Excavations Shed Light on the Everyday Life of Pompeii’s Middle Class

Accent table in Pompeii
A
small
accent
table
found
in
a
Pompeii
bedroom

Courtesy
of
the
Archaeological
Park
of
Pompeii

Discoveries
in

Pompeii
—from

elaborate
frescoes

to

garden
shrines
—have
taught
researchers
a
lot about the
city’s
wealthiest
residents.
Until
recent
years,
however, the
lives
of
the
lower
and
middle
classes
have
garnered
less
interest.

But
now,
archaeologists
have
excavated
several
rooms
in
a
middle-class
home
partially
destroyed
by
the
eruption
of

Mount
Vesuvius

in
79
C.E. Frozen
in
time,
the
rooms
provide
a
snapshot
into
the
lives
of
everyday
people
in
the
ancient
Roman
city,
according
to
a

statement

from
the

Archaeological
Park
of
Pompeii
,
which
announced
the
find
on
Saturday.

On
the
lower
floor,
the
team
found
the
remnants
of
a
bedroom.
Beside
a
simple
cot,
a
wooden
chest
was
open,
preserved
as
its
owner
had
left
it
on
the
day
of
the
eruption.
Inside
was
a
small
lantern
with
an
image
of
the
god
Zeus
transforming
into
an
eagle.
Elsewhere
in
the
room,
decorative
plates
sat
on
a
three-legged
table,
“similar
to
the
accent
tables
in
vogue
today,”
writes
Frances
D’Emilio
of
the

Associated
Press

(AP).

A
nearby
storage
room,
also
on
the
lower
level,
was
perhaps
the
simplest
room
in
the
home.
Archaeologists
found
only
an
earthen
floor;
it
was
also
the
home’s
only
room
without
plastered
walls.

“In
the
Roman
Empire
there
was
a
significant
proportion
of
the
population
which
fought
for
their
social
status
and
for
whom
the
‘daily
bread’
was
anything
but
taken
for
granted,”
says
Gabriel
Zuchtriegel,
the
archaeological
site’s
director,
in
the
statement.
“It
was
a
social
class
that
was
vulnerable
during
political
crises
and
famines,
but
also
ambitious
to
climb
the
social
ladder.”

When
archaeologists
first
found
the
structure
in
2018,
they
called
it
the
“Larario
house,”
after
a
shrine
in
the
home
dedicated
to
the
household
gods,
or

Lares
,
per

Reuters

Valentina
Za.
They
also
unearthed
a
courtyard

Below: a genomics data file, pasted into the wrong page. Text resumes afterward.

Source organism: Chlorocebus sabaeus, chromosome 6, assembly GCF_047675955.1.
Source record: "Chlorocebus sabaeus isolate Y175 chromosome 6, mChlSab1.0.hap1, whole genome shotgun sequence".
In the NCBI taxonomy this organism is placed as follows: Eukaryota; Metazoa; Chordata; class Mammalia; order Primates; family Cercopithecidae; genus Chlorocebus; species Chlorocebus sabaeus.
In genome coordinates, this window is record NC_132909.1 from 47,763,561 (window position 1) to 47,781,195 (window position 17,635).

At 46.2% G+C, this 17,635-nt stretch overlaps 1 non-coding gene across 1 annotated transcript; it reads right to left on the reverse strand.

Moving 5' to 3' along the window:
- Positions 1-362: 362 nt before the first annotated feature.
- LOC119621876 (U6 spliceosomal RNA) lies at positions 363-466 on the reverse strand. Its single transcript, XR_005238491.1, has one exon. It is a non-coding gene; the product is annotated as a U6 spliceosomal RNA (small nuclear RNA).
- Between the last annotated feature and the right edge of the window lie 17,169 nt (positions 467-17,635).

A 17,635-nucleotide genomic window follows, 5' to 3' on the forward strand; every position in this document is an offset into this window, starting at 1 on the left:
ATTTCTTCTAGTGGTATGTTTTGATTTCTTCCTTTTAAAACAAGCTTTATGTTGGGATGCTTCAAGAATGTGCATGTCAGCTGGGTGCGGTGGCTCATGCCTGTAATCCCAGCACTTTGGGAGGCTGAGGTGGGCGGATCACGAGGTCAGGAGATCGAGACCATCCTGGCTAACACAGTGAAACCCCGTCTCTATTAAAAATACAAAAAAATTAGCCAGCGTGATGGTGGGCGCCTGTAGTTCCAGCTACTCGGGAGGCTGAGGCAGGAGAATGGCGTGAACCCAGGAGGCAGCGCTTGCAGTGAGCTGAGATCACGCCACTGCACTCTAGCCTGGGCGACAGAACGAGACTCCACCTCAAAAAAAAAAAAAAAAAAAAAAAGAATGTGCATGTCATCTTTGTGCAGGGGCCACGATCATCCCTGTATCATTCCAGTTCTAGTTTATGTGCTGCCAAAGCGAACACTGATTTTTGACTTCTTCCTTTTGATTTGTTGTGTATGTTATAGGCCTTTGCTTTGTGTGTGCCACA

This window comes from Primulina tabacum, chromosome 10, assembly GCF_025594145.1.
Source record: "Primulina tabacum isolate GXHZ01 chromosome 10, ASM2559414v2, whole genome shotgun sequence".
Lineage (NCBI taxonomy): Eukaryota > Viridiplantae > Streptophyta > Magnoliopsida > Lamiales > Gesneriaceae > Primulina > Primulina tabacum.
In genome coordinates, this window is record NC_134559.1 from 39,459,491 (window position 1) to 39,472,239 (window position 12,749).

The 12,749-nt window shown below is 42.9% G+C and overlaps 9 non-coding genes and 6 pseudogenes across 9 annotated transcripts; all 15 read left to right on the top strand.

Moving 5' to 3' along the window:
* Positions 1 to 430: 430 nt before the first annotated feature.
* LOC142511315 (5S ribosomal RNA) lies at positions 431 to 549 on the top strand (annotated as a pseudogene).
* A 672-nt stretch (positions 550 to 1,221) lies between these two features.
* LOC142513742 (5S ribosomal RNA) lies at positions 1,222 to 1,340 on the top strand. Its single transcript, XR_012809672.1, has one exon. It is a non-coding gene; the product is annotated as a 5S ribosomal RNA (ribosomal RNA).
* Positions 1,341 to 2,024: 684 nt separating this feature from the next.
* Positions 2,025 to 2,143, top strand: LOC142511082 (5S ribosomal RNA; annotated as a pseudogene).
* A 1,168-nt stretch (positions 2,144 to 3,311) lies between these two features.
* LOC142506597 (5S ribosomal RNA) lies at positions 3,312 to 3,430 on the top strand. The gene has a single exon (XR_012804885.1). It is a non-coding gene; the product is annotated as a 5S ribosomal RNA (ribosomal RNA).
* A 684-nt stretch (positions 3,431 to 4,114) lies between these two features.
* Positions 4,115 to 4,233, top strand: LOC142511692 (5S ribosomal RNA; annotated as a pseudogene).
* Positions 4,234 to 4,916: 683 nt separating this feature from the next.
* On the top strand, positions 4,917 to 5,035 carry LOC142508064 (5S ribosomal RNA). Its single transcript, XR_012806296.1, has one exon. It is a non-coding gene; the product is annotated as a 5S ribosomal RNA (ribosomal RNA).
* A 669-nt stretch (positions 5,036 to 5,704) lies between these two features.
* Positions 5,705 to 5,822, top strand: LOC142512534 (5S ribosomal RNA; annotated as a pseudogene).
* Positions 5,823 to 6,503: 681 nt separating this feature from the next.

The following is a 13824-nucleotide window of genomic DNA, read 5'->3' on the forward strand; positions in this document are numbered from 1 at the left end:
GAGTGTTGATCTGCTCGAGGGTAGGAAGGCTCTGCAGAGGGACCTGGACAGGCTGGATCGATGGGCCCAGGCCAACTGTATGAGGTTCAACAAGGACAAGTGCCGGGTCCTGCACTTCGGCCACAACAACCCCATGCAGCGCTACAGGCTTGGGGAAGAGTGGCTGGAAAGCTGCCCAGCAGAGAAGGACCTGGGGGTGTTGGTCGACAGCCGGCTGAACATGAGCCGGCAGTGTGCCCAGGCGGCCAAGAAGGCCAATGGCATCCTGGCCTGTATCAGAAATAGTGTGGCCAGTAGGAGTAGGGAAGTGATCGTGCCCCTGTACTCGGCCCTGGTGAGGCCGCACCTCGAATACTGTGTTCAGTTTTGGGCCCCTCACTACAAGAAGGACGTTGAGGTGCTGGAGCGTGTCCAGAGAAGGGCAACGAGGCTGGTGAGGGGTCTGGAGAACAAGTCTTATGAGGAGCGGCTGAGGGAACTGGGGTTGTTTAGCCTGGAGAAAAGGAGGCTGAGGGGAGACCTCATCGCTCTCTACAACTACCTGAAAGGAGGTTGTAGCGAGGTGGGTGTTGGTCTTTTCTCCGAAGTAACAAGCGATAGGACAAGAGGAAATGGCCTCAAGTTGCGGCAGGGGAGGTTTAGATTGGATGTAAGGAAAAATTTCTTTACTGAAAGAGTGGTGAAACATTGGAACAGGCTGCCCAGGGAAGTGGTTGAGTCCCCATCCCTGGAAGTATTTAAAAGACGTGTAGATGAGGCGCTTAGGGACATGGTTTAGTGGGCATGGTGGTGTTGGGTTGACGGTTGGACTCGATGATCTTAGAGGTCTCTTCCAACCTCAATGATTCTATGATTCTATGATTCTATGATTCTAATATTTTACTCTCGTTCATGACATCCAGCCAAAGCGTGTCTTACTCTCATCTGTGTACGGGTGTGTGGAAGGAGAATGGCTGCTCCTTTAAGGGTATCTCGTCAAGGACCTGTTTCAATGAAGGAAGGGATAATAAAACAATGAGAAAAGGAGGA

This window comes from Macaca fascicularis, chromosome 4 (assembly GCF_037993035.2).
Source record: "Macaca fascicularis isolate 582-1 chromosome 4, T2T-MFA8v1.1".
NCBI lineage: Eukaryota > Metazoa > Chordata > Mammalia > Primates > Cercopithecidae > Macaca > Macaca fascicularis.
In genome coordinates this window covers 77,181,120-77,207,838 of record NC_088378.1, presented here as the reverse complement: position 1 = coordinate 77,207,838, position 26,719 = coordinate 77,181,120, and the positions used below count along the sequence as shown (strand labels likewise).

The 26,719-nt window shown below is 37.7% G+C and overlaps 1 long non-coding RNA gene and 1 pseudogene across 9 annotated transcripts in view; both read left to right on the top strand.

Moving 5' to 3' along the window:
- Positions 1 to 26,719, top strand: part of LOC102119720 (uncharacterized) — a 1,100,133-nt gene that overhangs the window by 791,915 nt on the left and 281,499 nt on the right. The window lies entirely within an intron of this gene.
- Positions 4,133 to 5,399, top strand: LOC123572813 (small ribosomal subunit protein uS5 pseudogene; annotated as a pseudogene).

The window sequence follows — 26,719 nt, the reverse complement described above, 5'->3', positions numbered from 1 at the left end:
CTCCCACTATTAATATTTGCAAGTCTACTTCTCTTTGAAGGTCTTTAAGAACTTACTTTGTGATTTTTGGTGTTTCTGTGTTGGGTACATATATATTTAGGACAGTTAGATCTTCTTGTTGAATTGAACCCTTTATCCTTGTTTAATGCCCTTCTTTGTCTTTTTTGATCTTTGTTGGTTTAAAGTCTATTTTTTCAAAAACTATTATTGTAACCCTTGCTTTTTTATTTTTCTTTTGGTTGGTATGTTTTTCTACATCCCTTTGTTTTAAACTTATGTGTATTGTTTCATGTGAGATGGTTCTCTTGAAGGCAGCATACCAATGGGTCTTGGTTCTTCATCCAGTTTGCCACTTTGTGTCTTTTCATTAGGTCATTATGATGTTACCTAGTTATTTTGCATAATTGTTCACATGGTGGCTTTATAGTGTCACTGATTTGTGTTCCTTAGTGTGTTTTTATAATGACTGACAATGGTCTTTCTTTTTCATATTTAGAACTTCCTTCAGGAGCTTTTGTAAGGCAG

filled
with
ornate
decorations,
which
contrasted
the
humbler
appearance
of
the
newly
excavated
rooms.

“We
do
not
know
who
the
inhabitants
of
the
house
were,”
adds
Zuchtriegel,
“but
certainly
the
culture
of

otium
”—or
leisure—“which
inspired
the
wonderful
decoration
of
the
courtyard
represented
for
them
more
a
future
they
dreamed
of
than
a
lived
reality.”

The
team
found
a
number
of
other
items
throughout
the
home,
including
an
incense
burner
in
the
shape
of
a
cradle
and
bronze
vessels.
Some
of
these
objects
originally
sat
on
the
upper
levels
but
fell
to
the
lower
levels
when
the
house
collapsed.

In
the
hallway
outside
the
storage
room,
researchers
found
a
wooden
cabinet
with
at
least
five
shelves,
which
held
kitchen
items
like
jugs
and
plates.

To
preserve
their
finds,
the
team
made

plaster
casts

of
the
objects—a
common
archaeological
method
used
by
researchers
at
Pompeii.
By
pouring
liquid
plaster
into
the
open
spaces
surrounded
by
volcanic
ash,
they
create
a
mold
of
what
the
object
once
looked
like.

The
ruins
of
Pompeii
were

discovered

in
the
16th
century.
Archaeologists
continue
to
make
new
discoveries
at
the
site,
often
facilitated
by
new

innovations

and

techniques
.
Today,
only
about

two-thirds

of
the
city
has
been
excavated.

Researchers
have
long
been
interested
in
the
“sumptuous,
elaborately
frescoed
villas
of

Pompeii’s
upper-class
residents,”
writes
the
AP.
“But
archaeology
activity
in
the
sprawling
site,
near
modern-day
Naples,
has
increasingly
focused
on
the
lives
of
the
middle
class
as
well
as
of
servants
and
other
enslaved
people.”

Last
fall,
for
example,
archaeologists
unearthed
a
sparsely
decorated
room
believed
to
have
served
as
living
quarters
for

an
enslaved
family

in
Pompeii.
The
room
contained
only
a
chamber
pot,
a
wooden
chest
and
three
beds.
Because
one
of
the
beds
was
smaller
than
the
others,
researchers
hypothesized
that
it
could
have
been
used
by
an
enslaved
child.

The
middle-class
home
was
found
in
an
area
called


Regio
V
,
one
of
Pompeii’s
largest
districts.
Excavations
there
are
ongoing.

Artikel ini diambil dari https://www.smithsonianmag.com/smart-news/excavations-shed-light-on-the-everyday-life-of-pompeiis-middle-class-180980558/

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